design, assessment tools and certification programs, human resource planning and strategy, and labour market research and analysis. They have worked with private companies, educational organizations, professional associations, and all levels of government, both in Canada and internationally. Tourism HR Canada is where emerit training products are researched, designed, and tested. Working closely with industry, small businesses, education institutions, and large corporate enterprises, they have developed the emerit line of skill training programs – a variety of learning tools that range from national occupational standards to online training modules to professional certification. Hospitality Newfoundland and Labrador is the provincial certifying body for emerit. To learn more, please contact the Manager of Workforce & Industry Development, Juanita Ford. For more information about Tourism HR Canada, please visit www.tourismhr.ca.
Cape St. Mary’s Ecological Reserve Department of Environment and Conservation
VERY INFORMATIVE, new skills learned, great presentations!”
Attentive participants in Port aux Basques.
I feel re-energized and supported to do some new initiatives and I liked seeing the
BEST PRACTICES from around Canada.
Attendees develop a unique tourism experience during the workshop in St. John’s.
GREAT SESSIONS, very informative. Always learn something!
Tourism consultant, Harvey Sawler, discusses experience development in Marystown.
The networking is always great – to see people, catch up, brainstorm and
Presenter, Alison Stoodley, chats with Janice Goudie of Nunatsiavut Group of Companies in Happy Valley-Goose Bay.
This past fall, as part of a collaborative three-year skills and knowledge action plan developed to coordinate training needs in the provincial tourism industry, Hospitality Newfoundland and Labrador, along with partners on the NL Tourism Board, launched the Tourism Support for You road show. Designed as a series of workshops and networking events for tourism operators, the road show travelled to 14 locations in all five regions of the province from October to November, 2015. Attendees included tourism owners/operators and employees, as well as stakeholders from industry support organizations and both the provincial and federal government. Participants were inspired by discussion around experience development with tourism consultant, Harvey Sawler of iImagine, and worked together to flesh out ideas for unique tourism experiences within their regions. Social media experts, Krystal Hobbs of Reflective Marketing and Alison Stoodley of Social Media Management, helped operators understand the value of online tools like TripAdvisor and YouTube for their tourism businesses with helpful tips for utilizing each platform. Hospitality Newfoundland and Labrador was pleased to have the opportunity to travel throughout the province and work directly with tourism operators and stakeholders to identify their paths to profit and help them grow their tourism businesses. For more great learning and networking opportunities, please contact Hospitality NL at 1-800-5630700 or email@example.com.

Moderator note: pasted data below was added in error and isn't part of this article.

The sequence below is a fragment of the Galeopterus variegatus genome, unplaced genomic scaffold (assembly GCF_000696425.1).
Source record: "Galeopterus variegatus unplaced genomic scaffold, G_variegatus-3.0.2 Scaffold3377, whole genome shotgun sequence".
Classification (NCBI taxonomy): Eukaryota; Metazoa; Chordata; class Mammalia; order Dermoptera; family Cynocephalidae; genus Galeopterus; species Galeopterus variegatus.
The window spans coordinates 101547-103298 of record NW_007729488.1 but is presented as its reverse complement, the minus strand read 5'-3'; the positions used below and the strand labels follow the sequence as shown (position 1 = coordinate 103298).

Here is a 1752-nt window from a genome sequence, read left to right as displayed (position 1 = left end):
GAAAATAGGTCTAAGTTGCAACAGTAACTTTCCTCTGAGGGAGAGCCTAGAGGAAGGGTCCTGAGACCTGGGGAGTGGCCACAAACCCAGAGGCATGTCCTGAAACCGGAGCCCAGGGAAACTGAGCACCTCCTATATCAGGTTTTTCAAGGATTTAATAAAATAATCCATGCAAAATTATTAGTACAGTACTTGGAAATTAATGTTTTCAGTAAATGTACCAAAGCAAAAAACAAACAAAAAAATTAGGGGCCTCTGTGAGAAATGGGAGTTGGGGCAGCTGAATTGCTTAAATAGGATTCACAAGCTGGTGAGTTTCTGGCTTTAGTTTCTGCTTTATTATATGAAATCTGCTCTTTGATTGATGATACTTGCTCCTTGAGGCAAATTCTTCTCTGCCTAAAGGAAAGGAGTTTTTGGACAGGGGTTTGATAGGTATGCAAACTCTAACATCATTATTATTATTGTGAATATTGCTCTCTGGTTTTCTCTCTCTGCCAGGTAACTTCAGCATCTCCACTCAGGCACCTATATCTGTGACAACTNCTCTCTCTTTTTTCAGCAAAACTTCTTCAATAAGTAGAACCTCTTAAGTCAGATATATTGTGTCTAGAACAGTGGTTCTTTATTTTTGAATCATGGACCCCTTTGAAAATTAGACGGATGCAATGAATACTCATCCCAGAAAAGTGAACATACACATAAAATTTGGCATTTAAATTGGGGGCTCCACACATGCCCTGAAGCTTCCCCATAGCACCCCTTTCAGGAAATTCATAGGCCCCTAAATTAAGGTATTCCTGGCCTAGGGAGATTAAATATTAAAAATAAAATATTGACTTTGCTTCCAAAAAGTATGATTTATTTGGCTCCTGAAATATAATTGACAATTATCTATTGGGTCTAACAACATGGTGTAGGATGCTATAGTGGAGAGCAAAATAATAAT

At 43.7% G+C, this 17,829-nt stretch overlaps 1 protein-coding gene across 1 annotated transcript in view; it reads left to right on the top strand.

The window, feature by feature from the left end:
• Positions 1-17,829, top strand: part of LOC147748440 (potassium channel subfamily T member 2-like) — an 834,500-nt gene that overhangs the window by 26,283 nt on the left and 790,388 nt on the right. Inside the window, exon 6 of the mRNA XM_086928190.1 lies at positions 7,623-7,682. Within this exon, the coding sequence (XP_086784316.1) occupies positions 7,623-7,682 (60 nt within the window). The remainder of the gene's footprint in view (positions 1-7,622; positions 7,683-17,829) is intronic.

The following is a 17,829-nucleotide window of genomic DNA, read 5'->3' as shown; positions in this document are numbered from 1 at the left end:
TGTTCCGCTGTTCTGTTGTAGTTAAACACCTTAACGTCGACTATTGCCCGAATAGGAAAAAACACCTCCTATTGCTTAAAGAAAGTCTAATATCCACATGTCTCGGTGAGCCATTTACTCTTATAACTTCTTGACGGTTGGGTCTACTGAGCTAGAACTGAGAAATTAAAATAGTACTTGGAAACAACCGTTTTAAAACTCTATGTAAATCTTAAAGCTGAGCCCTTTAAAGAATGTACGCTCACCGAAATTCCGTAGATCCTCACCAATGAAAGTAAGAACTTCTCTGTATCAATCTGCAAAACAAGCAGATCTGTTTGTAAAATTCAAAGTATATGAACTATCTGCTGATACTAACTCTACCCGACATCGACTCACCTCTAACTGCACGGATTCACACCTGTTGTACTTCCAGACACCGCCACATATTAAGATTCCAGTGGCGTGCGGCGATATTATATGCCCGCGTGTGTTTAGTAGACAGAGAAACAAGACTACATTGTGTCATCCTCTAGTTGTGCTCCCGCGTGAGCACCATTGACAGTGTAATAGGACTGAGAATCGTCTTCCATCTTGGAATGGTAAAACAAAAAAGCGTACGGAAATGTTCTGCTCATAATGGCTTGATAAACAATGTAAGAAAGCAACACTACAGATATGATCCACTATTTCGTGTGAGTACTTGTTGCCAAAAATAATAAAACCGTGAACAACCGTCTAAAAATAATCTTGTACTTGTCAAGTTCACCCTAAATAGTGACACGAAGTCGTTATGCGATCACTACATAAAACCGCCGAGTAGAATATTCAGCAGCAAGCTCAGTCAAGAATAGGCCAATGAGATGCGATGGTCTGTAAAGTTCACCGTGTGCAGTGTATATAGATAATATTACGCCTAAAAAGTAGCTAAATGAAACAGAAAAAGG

Attendees in Grand Falls-Windsor tap into the many opportunities for experience development in Central NL.
I would like to see
ONE-ON-ONE SESSIONS Presenter, Krystal Hobbs, works with a group in Clarenville to storyboard a video concept for YouTube.
to assist with how to use the social media tools.
Very well presented and obtained
VALUABLE TOOLS and information for better operations and marketing. Learned of resources and connections that can assist with development of the business.
Tourism Support for You road show a success!
2016 Conference & Trade Show March 1-3, 2016 – St. John’s
Hospitality Newfoundland and Labrador’s 2016 Conference and Trade Show offers tourism operators and stakeholders in NL an exclusive opportunity to grow their industry network enabling further development of their business and driving tourism demand.
Keynote Speaker Hospitality Newfoundland and Labrador is pleased to have tourism marketing and strategy expert, Christina Miranda of Redpoint Marketing PR, as a keynote speaker for the 2016 Conference and Trade Show. The keynote session is sponsored by Marine Atlantic Inc. Bringing to the table a wealth of knowledge and experience, combined with her passion for tourism and palpable energy, Christina will inspire attendees to draw on all the things that make up our province’s uncommon potential, in order to infuse that element of surprise and create once-in-a-lifetime, memorable guest experiences. Christina is a founding principal of New York City-based Redpoint Marketing PR, which provides PR, digital marketing, graphic design, social media, and training/consulting services for businesses in the hospitality and tourism industries. In her 25 years as a brand and image counselor, Christina has helped achieve marketing results for organizations such as Vermont Tourism, Cunard Line, Hyatt Resorts, Fairmont Hotels & Resorts, the Atlantic Canada Opportunities Agency, Taste of Nova Scotia and many more. As Redpoint’s lead trainer and business consultant, Christina also helps hospitality organizations solve key business challenges with a focus on guest service, training, operations, and resource management.